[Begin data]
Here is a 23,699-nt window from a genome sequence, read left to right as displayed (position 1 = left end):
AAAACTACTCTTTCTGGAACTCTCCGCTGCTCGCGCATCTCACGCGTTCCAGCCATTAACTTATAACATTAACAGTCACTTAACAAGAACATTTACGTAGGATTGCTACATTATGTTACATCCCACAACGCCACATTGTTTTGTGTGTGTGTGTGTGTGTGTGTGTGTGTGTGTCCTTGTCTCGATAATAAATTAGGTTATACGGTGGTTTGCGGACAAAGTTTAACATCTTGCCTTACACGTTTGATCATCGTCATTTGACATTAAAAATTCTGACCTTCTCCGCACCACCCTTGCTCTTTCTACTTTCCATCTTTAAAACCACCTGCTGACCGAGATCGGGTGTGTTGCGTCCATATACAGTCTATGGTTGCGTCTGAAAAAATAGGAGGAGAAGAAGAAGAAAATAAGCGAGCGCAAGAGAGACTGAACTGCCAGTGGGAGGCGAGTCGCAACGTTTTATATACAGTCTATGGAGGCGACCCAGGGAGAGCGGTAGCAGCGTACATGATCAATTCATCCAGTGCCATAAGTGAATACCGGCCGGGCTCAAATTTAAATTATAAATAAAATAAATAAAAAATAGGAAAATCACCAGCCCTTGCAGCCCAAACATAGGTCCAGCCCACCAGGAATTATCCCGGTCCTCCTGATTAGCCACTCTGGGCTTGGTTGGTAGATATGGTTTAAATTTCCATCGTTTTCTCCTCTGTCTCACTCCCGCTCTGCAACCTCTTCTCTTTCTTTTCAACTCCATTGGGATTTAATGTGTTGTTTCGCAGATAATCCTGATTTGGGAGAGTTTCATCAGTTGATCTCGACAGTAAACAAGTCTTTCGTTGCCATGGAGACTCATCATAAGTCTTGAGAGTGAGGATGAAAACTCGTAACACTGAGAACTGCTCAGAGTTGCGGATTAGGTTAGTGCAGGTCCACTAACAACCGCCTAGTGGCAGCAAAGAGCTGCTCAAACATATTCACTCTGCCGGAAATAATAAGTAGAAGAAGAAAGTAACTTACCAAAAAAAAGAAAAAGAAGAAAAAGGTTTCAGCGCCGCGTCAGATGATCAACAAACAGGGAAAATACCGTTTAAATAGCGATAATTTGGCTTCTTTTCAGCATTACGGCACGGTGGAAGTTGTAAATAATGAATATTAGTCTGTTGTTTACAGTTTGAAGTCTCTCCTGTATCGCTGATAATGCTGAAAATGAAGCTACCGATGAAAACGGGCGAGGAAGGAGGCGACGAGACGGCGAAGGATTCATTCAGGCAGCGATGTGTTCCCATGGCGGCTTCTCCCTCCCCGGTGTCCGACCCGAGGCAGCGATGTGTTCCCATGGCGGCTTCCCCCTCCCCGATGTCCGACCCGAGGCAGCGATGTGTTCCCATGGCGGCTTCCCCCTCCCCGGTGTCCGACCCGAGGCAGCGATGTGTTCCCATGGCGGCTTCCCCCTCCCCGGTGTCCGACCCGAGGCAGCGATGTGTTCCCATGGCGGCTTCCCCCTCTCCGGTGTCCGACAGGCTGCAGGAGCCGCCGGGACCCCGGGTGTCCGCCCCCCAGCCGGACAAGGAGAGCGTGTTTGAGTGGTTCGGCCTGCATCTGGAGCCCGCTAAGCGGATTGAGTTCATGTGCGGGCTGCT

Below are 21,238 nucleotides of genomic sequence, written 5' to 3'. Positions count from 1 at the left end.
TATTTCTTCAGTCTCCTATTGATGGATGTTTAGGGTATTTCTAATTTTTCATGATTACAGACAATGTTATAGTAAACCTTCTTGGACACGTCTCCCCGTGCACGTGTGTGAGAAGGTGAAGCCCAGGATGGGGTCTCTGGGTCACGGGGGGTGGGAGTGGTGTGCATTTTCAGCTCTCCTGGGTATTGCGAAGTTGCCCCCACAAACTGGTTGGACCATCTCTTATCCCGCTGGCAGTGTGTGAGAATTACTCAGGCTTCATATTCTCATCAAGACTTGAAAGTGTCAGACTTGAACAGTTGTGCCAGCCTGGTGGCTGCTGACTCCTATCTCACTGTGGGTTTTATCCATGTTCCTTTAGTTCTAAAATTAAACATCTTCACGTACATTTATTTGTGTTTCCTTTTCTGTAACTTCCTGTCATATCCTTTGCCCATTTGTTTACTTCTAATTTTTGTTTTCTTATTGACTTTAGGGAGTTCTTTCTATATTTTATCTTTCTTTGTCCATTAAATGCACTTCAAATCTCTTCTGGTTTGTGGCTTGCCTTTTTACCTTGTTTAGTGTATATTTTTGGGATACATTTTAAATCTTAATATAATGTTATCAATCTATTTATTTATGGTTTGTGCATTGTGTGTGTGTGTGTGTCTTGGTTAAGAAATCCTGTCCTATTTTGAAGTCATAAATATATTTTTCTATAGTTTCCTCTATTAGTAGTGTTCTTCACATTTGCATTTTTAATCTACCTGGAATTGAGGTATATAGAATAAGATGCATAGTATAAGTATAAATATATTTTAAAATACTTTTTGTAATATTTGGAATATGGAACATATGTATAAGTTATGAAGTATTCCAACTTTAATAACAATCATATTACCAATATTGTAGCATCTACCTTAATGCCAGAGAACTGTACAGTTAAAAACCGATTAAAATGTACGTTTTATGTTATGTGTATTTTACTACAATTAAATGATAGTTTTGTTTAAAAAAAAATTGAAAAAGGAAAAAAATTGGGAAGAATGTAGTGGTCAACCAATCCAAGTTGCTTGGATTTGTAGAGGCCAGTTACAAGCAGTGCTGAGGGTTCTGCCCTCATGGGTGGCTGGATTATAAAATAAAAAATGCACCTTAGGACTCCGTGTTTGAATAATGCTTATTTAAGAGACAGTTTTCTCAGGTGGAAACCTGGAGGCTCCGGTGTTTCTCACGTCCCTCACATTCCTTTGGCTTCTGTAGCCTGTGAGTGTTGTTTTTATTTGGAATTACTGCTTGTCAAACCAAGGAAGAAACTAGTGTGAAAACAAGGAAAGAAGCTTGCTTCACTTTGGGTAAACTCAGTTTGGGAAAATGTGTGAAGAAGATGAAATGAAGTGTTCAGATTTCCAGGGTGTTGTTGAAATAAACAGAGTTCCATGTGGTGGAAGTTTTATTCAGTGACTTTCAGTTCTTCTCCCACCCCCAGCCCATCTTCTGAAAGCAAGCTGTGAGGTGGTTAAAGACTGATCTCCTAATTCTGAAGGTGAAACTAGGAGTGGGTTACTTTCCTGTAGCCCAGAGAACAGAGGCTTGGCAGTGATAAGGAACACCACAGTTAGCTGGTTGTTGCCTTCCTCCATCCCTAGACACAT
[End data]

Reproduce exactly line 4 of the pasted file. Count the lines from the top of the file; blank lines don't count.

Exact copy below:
TATTTCTTCAGTCTCCTATTGATGGATGTTTAGGGTATTTCTAATTTTTCATGATTACAGACAATGTTATAGTAAACCTTCTTGGACACGTCTCCCCGTGCACGTGTGTGAGAAGGTGAAGCCCAGGATGGGGTCTCTGGGTCACGGGGGGTGGGAGTGGTGTGCATTTTCAGCTCTCCTGGGTATTGCGAAGTTGCCCCCACAAACTGGTTGGACCATCTCTTATCCCGCTGGCAGTGTGTGAGAATTACTCAGGCTTCATATTCTCATCAAGACTTGAAAGTGTCAGACTTGAACAGTTGTGCCAGCCTGGTGGCTGCTGACTCCTATCTCACTGTGGGTTTTATCCATGTTCCTTTAGTTCTAAAATTAAACATCTTCACGTACATTTATTTGTGTTTCCTTTTCTGTAACTTCCTGTCATATCCTTTGCCCATTTGTTTACTTCTAATTTTTGTTTTCTTATTGACTTTAGGGAGTTCTTTCTATATTTTATCTTTCTTTGTCCATTAAATGCACTTCAAATCTCTTCTGGTTTGTGGCTTGCCTTTTTACCTTGTTTAGTGTATATTTTTGGGATACATTTTAAATCTTAATATAATGTTATCAATCTATTTATTTATGGTTTGTGCATTGTGTGTGTGTGTGTGTCTTGGTTAAGAAATCCTGTCCTATTTTGAAGTCATAAATATATTTTTCTATAGTTTCCTCTATTAGTAGTGTTCTTCACATTTGCATTTTTAATCTACCTGGAATTGAGGTATATAGAATAAGATGCATAGTATAAGTATAAATATATTTTAAAATACTTTTTGTAATATTTGGAATATGGAACATATGTATAAGTTATGAAGTATTCCAACTTTAATAACAATCATATTACCAATATTGTAGCATCTACCTTAATGCCAGAGAACTGTACAGTTAAAAACCGATTAAAATGTACGTTTTATGTTATGTGTATTTTACTACAATTAAATGATAGTTTTGTTTAAAAAAAAATTGAAAAAGGAAAAAAATTGGGAAGAATGTAGTGGTCAACCAATCCAAGTTGCTTGGATTTGTAGAGGCCAGTTACAAGCAGTGCTGAGGGTTCTGCCCTCATGGGTGGCTGGATTATAAAATAAAAAATGCACCTTAGGACTCCGTGTTTGAATAATGCTTATTTAAGAGACAGTTTTCTCAGGTGGAAACCTGGAGGCTCCGGTGTTTCTCACGTCCCTCACATTCCTTTGGCTTCTGTAGCCTGTGAGTGTTGTTTTTATTTGGAATTACTGCTTGTCAAACCAAGGAAGAAACTAGTGTGAAAACAAGGAAAGAAGCTTGCTTCACTTTGGGTAAACTCAGTTTGGGAAAATGTGTGAAGAAGATGAAATGAAGTGTTCAGATTTCCAGGGTGTTGTTGAAATAAACAGAGTTCCATGTGGTGGAAGTTTTATTCAGTGACTTTCAGTTCTTCTCCCACCCCCAGCCCATCTTCTGAAAGCAAGCTGTGAGGTGGTTAAAGACTGATCTCCTAATTCTGAAGGTGAAACTAGGAGTGGGTTACTTTCCTGTAGCCCAGAGAACAGAGGCTTGGCAGTGATAAGGAACACCACAGTTAGCTGGTTGTTGCCTTCCTCCATCCCTAGACACAT